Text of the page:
Let me make a GIGANTIC suggestion to you to basically cut through all the muck you'll read online.

What you want to do is get a Buffalo router. The WHR-HP-G54 model. They sell them at newegg. They are about 50 bucks, and stop the fool out of any other router out there.

Flash it with DD-WRT firmware.

Use the router itself to connect to wireless hot spots. Connect it with your computer through an ether cable and disable your computer's wifi device.

One of these with an external antenna would be able to get you half mile distances in clear lines of site. Ideally, an omni antenna, but if you knew where your source was, a parabolic would work the best. Preferably, a parabolic grid antenna. 18DBI shouldn't be too bad on a roof mount. Perhaps you could even put one on a turning device.

Hope this helps.

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Thanks, I can't say I've ever come across the Buffalo make before, but I've made a note of it. I'm not sure I'll need it, since my Ubiquiti (yet to be picked up, BTW) can be plugged directly in to my computer's network connection with a couple of Cat 5 cables and the POE.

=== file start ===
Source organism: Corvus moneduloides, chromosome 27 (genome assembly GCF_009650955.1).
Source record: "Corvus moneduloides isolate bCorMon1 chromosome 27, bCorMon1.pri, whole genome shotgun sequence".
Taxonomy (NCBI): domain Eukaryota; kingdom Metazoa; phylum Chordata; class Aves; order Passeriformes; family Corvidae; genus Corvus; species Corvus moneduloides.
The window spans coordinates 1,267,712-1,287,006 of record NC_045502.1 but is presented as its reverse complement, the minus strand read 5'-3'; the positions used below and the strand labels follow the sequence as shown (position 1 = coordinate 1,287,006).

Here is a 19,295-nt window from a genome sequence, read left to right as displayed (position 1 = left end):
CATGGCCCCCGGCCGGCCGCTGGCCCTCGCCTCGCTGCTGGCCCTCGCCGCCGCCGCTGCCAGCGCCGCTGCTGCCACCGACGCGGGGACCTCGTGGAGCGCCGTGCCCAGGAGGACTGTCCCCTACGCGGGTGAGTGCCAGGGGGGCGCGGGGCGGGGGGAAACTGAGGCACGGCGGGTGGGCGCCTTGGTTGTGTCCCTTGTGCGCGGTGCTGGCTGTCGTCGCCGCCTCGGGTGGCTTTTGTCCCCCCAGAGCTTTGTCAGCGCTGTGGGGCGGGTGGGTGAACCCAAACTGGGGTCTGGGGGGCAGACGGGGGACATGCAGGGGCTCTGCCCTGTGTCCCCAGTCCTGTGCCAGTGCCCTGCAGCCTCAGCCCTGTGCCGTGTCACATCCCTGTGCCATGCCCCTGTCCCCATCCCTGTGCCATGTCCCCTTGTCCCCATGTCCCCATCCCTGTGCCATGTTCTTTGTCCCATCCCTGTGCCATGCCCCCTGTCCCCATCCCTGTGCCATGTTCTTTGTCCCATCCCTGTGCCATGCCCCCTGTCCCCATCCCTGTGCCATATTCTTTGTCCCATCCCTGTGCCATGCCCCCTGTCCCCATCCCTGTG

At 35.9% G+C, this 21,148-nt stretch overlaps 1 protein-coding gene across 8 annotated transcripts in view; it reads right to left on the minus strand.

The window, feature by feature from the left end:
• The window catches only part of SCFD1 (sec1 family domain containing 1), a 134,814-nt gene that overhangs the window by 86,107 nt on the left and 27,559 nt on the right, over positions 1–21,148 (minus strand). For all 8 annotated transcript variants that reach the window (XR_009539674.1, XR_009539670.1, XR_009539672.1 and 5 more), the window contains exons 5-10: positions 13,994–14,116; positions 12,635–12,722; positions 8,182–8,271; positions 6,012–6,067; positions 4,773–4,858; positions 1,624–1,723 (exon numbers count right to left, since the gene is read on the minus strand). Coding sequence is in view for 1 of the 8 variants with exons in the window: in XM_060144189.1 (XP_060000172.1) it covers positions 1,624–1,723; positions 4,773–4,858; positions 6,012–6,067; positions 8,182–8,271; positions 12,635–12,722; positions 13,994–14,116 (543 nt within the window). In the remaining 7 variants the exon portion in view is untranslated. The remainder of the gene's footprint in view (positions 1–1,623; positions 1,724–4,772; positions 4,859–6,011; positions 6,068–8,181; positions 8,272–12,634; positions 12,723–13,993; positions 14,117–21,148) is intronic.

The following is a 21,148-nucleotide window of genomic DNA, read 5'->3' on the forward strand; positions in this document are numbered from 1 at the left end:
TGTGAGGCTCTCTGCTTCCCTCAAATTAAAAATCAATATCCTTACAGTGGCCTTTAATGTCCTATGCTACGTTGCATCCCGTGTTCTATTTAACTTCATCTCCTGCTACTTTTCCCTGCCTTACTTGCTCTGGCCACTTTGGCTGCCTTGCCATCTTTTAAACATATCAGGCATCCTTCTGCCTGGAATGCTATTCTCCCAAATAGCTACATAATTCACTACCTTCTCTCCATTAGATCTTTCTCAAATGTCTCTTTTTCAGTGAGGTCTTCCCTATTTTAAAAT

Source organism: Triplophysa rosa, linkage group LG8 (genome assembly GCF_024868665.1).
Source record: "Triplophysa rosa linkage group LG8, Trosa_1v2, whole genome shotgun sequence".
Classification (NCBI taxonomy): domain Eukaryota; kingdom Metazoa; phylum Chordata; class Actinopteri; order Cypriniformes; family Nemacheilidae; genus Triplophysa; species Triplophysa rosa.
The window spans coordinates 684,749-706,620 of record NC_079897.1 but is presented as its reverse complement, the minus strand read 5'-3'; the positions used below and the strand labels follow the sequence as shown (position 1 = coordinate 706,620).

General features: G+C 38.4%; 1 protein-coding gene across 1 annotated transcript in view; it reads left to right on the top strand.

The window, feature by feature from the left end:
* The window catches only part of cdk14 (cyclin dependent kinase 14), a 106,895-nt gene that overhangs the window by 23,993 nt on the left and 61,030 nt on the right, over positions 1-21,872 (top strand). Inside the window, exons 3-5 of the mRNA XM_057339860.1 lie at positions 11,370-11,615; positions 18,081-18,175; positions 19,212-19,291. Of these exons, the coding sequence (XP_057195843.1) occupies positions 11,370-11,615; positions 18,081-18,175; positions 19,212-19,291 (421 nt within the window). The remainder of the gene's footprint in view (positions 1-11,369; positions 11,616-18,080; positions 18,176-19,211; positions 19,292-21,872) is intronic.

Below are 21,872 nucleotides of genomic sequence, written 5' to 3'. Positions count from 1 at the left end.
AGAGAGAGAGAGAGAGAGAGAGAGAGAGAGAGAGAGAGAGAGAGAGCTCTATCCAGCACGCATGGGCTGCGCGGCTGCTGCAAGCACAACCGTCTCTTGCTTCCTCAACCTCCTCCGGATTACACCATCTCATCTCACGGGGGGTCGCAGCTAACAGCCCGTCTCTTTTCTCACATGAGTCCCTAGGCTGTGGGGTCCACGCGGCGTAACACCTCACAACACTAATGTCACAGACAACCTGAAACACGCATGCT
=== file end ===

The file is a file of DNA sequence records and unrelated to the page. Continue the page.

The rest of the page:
Only after I've determined that I can pick up a signal will I be looking for a wireless router to shoot the signal around the house to the other computers. I've seen reference to the DD-WRT firmware. How 'Plug & Play' would that be for a 'non computer geek' like me?

Maybe I'll bid on this anyway. I can always add it to the pile of other stuff I've never figured out how to use!

http://cgi.ebay.com/...=item230d288a3f

I had been considering the Linksys WRT-54GL, partially because I understand that it's Linux based (whatever that is) and would allow DD-WRT to be loaded.

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  • 2 weeks later...

I'm basically a "wifi" guy. In fact, I'm getting free internet from 2.5 miles away right now through a 24dbi antenna.

Let me make a GIGANTIC suggestion to you to basically cut through all the muck you'll read online.

What you want to do is get a Buffalo router. The WHR-HP-G54 model. They sell them at newegg. They are about 50 bucks, and stop the fool out of any other router out there.

Flash it with DD-WRT firmware.

Use the router itself to connect to wireless hot spots. Connect it with your computer through an ether cable and disable your computer's wifi device.